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16. A summary of diversion programs for drug and drug-related offenders in Australia


Aims: The diversion of illicit drug users and drug-related offenders comprises an important component of Australia’s policy response to illicit drugs. Identifying the programs and their key characteristics poses a formidable task for policy makers and researchers, particularly following the recent expansion of diversionary responses. This project aimed to summarise the current state of diversion in Australia: its nature and design. The analysis was guided by the following questions:

  1. What programs are currently utilised for the diversion of illicit drug users and drug-related offenders?
  2. What are the key characteristics of the diversion programs?
  3. What are their similarities and differences?


Results: This project identified 51 programs operating for the diversion of drug and drug-related offenders throughout Australia. By examining their key features we noted that diversion expanded considerably since 2000, and that there was an expansion not only in the number, but also the type of programs.

Diversion is now provided across the full spectrum of the diversion system, via police, courts and specialist courts. Accordingly 31% programs were for police diversion, 22% for court diversion and 18% drug courts (29% were multi-targeted). Some programs targeted drug offences. But the majority either targeted drug related offenders or were accessible for any offender. This was just one indication of the diversity of program features.

In spite of the diversity an increasingly similar set of diversionary responses was provided in Australia. The five major types ranged from police cautioning to drug court mandated treatment programs. In most jurisdictions three forms of police drug diversion were offered:

  • Police diversion for cannabis (29% programs)
  • Police diversion for other illicit drugs (25% programs)
  • Police diversion for drug or drug-related offenders (46% programs)

Police diversion programs were complemented by two main types of court diversion programs, which targeted primarily minor drug users/drug-related offenders:

  • Court diversion for minor drug/drug-related offenders (63%)
  • Court diversion for serious drug/drug-related offenders (37%)


Each program type had a unique design, not only in diversionary mechanism, but also in terms of who could access the program and their typical program requirements. In theory this facilitated the provision of diversion across a spectrum of people. It became increasingly clear through this project that while there was a movement towards having five main types of diversion in each jurisdiction, there remained considerable differences in jurisdictional systems. Jurisdictions differed in their priorities towards for example the provision of court or police diversion and in the level of emphasis upon drug courts. Moreover, we identified gaps in some systems for particular types of users. Both factors have potential impacts upon who accesses diversion, the types of outcomes and the overall cost-effectiveness of diversion systems.


Research and policy implications: There has been a concerted commitment to provide diversionary responses across Australia and to the development of a more systematic and targeted approach. This bodes well for the improvement of current designs.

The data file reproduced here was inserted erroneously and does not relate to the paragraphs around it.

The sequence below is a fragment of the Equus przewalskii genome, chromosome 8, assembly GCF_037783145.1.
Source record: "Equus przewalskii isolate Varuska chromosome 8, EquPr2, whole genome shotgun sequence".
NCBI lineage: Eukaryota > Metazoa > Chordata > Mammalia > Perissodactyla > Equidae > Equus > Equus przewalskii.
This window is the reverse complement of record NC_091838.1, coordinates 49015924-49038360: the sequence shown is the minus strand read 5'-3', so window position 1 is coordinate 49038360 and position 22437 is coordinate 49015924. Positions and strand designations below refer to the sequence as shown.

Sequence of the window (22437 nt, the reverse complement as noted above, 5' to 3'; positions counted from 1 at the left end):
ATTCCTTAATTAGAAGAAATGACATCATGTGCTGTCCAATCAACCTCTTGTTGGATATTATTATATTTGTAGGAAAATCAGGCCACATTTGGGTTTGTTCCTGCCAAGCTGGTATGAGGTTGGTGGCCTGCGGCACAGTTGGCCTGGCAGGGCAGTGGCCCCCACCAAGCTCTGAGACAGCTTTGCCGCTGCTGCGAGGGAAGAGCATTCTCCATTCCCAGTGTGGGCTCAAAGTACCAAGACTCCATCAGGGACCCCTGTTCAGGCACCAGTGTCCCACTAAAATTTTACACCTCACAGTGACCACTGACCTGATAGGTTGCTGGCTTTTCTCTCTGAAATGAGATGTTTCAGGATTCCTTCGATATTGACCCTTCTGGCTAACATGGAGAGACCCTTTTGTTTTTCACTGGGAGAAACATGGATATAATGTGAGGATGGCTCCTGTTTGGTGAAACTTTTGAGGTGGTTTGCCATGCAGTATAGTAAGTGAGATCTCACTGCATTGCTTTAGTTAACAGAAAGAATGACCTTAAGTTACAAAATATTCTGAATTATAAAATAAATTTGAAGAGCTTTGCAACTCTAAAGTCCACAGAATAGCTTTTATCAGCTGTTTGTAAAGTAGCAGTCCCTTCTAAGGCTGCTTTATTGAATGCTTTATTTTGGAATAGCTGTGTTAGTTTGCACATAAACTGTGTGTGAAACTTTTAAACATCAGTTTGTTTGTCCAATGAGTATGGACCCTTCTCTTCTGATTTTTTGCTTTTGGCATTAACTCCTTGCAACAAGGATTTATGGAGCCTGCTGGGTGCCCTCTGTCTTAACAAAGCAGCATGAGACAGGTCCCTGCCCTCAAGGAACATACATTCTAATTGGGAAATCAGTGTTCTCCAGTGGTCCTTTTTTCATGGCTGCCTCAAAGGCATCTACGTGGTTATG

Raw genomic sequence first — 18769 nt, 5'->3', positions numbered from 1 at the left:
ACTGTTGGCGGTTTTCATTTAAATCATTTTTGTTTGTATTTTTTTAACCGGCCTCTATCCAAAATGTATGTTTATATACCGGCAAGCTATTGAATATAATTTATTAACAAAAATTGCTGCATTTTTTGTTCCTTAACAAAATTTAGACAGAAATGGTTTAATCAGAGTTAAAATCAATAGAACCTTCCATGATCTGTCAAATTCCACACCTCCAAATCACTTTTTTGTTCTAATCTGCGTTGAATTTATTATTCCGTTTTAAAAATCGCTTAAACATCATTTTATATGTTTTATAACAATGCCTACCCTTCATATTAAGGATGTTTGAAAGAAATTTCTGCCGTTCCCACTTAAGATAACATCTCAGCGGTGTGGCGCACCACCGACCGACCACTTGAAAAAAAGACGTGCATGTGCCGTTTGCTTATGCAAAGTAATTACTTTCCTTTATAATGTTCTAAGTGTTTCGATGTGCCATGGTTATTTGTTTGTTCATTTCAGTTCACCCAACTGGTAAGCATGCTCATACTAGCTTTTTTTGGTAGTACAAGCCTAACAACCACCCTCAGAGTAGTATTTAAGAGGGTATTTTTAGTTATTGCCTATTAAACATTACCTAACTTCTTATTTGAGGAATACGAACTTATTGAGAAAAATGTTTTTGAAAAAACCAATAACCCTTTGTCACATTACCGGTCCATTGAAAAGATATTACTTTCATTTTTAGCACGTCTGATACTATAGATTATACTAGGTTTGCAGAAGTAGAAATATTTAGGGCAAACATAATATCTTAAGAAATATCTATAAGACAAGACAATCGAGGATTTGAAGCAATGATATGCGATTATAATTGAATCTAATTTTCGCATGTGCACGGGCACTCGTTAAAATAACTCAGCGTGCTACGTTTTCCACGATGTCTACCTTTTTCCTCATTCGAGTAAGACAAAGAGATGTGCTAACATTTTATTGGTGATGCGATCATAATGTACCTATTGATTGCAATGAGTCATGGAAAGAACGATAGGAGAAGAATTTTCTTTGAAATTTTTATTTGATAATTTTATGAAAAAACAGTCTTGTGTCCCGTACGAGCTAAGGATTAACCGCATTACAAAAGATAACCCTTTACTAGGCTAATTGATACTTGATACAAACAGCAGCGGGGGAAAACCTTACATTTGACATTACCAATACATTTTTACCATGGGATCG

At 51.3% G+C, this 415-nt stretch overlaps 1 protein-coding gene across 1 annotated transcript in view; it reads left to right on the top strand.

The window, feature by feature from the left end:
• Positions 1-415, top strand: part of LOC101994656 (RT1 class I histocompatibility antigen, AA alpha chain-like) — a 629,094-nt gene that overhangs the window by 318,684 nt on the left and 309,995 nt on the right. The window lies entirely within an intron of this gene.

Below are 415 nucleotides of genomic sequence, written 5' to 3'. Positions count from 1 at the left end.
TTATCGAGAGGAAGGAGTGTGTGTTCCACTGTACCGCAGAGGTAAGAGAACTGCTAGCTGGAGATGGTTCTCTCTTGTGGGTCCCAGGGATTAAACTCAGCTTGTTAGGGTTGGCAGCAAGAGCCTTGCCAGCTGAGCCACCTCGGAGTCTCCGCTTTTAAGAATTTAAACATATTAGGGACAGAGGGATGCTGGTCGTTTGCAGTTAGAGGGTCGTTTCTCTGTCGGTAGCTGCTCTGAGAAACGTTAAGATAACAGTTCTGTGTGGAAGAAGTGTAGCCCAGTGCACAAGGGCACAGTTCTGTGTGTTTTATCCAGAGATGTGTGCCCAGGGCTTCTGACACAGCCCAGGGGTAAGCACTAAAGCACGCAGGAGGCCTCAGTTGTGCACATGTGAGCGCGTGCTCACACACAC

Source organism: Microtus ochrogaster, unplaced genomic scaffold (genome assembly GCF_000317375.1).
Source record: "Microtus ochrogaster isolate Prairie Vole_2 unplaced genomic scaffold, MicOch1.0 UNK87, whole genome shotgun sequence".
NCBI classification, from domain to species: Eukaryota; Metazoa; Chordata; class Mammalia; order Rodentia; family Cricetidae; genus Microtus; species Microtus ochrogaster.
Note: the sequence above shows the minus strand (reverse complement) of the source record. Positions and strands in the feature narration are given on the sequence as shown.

This project also enabled better insight into the nature of diversion in Australia today. It is clear that Australia’s diversionary response has shifted in recent years, in an arguably positive direction. Key features of the current response include firstly that diversion is predominantly used for therapeutic purposes – to divert drug and drug-related offenders into drug education and treatment, rather than out of the criminal justice system. Second, diversion is increasingly systematic. Jurisdictions provide a range of programs for different types of drug users and offenders. Third, jurisdictions have used eligibility criteria and program requirements to target the level and type of intervention according to the type of drug users (cannabis versus other drug users) and severity of drug use/drug-related offending. Such a system brings many advantages including increased potential to address the causes of drug use and offending, to provide a more equitable response, and to maximise the cost-effectiveness of diversion. But there are also potential dangers particularly of complacency or assuming that Australia’s diversionary response is working as best it can.

By documenting the major types of diversion and their unique features we have identified key similarities and differences. The challenge is to facilitate the improvement of Australia’s diversionary response by increasing knowledge of what design features contribute towards the provision of effective diversion and which do not. This demands attention not only to the major types of diversion, but also to the diversionary systems. This represents key challenges, not least of which is the need for new tools and methods to expand this knowledge and provide practical guidance as to the future of Australia’s diversion system.

A number of avenues for future consideration include:

  • For whom are drug diversion systems most effective and most ineffective?
  • To what extent and how do programmatic features e.g. eligibility criteria and minimum requirements impact upon program outcomes?
  • To what extent are current systems meeting current needs?
  • How can jurisdictions best meet future needs?
  • How can jurisdictions maximise the cost-effectiveness of drug diversion systems?


It is hoped this document will spark future research and debate concerning the nature and effectiveness of Australian drug diversion programs, and inform Australia’s diversionary response to drug and drug-related offenders, now and in the future.